Posted by Jeff | September 2, 2008 2:53 PM
13

12, I think the point is that no one cares whether he left DCFC or not. Certainly, that's no reason to dislike him. Posting about it here, though, has questionable value.

Sorry that everyone is being a dick to him, though. People here are assholes and I was trying to be more constructive than others here.

Posted by bellevue & belmont | September 2, 2008 3:04 PM
14

THE INTERWEBS! @13

Posted by Jeremiah | September 2, 2008 3:16 PM
15

Wow, the Death Cab fanboys/girls are out in full force this afternoon. I liked Transatlanticism and Plans, but I never got into any of the old stuff and that new album is a steaming pile of boring. With that, I've seen the band several times since ~2004 and they are one of the more boring bands I can ever remember seeing. I've always felt like leaving 5 songs in, so I'm clearly more hardcore than Eric "Kitten Stomper" Grandy, though not in the kitten-stomping department.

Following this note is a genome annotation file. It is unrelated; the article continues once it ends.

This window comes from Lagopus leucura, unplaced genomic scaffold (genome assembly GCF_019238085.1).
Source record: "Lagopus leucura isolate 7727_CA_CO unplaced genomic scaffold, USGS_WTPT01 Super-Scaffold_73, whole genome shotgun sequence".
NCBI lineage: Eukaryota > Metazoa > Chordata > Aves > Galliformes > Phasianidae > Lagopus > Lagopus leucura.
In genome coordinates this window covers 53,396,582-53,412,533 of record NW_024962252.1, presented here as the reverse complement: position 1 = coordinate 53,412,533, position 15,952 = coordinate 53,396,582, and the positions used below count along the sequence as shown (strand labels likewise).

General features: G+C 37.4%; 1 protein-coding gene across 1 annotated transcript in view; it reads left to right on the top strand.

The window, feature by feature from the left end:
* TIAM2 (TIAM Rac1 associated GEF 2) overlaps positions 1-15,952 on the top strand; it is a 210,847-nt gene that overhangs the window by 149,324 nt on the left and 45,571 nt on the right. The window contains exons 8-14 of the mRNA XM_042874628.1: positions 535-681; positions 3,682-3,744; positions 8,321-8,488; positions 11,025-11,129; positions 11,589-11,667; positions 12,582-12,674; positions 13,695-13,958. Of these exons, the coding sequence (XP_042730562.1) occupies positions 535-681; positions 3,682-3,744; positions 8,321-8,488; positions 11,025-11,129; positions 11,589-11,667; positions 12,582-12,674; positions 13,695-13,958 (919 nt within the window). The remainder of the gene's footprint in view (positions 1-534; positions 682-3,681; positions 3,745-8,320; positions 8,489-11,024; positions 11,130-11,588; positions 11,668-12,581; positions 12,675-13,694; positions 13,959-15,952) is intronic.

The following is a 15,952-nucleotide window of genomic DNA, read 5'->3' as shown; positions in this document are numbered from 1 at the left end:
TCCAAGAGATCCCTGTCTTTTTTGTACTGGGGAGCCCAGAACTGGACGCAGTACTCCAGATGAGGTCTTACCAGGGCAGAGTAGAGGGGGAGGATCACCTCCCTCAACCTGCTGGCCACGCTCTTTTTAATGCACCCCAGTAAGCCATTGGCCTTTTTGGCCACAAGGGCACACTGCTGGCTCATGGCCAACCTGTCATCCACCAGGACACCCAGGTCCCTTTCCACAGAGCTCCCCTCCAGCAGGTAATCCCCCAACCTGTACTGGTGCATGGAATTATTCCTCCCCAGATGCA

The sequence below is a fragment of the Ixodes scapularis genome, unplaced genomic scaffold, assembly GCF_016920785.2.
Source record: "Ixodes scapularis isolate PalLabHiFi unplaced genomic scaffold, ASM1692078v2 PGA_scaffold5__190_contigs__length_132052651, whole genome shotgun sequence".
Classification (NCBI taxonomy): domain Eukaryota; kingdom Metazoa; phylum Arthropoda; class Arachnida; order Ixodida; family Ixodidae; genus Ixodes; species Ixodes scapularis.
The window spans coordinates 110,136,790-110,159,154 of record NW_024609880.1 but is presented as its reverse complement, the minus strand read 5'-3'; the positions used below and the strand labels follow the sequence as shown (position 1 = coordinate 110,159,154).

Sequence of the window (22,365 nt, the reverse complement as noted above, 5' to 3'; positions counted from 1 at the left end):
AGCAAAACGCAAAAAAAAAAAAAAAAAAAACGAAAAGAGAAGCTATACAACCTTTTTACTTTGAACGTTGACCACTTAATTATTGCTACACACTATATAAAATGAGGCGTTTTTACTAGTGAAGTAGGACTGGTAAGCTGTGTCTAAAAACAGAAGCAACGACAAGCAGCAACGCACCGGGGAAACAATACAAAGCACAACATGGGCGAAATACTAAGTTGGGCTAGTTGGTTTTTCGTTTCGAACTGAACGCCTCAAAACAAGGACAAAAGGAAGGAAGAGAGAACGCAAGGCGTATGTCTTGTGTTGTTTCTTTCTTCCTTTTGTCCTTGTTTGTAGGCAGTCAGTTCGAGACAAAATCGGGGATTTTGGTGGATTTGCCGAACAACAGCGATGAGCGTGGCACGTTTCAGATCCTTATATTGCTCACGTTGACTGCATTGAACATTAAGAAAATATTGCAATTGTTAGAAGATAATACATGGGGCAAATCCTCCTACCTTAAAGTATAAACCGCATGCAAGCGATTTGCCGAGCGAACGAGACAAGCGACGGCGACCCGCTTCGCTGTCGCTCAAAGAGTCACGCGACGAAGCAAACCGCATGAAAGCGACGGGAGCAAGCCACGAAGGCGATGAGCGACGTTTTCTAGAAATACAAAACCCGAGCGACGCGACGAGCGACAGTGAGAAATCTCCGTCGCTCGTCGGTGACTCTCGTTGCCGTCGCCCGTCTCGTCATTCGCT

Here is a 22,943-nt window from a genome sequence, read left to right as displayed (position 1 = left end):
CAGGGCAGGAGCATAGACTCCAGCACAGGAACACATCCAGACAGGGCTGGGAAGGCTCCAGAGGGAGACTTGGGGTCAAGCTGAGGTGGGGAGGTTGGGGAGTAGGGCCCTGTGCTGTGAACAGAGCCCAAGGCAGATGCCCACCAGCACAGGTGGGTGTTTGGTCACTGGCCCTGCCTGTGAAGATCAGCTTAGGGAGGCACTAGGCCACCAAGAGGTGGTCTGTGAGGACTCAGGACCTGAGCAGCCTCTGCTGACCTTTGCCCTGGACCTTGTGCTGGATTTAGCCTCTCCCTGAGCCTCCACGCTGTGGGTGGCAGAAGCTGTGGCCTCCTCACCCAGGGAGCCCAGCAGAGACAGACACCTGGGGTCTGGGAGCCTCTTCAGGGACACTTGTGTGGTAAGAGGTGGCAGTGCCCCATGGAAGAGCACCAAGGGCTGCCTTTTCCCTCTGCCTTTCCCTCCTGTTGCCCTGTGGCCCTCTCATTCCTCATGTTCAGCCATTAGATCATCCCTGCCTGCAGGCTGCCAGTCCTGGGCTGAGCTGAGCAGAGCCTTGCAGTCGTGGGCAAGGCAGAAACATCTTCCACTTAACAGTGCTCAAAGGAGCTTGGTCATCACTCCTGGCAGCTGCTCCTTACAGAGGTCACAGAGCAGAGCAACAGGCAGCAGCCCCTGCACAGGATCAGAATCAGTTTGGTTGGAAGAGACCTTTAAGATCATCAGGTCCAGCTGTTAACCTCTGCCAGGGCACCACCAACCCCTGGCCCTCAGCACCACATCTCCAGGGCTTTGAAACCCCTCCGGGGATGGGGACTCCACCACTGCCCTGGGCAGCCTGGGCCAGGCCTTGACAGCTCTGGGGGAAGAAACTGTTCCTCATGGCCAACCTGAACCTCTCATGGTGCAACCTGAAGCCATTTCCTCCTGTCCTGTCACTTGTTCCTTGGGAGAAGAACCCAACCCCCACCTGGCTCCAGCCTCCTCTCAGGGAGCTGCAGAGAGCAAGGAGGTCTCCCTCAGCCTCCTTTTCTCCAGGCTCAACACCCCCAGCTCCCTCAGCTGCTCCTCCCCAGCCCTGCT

Posted by T | September 2, 2008 3:18 PM
16

Somebody's been reading too much Hipster Runoff. The set picked up after you left, Eric. Though I guess you still wouldn't have liked it, because it was mostly drawn from Transatlanticism, and apparently you only liked them when they were "pure" and untouched by the major labels (i.e., POOR). I did find it funny that they played their three biggest radio hits all in a row, and tons of people streamed out of the stadium right afterwards. The encore, in particular, was excellent, a perfect treat for fans who stuck loyally to the end.

Posted by kebabs | September 2, 2008 6:08 PM
17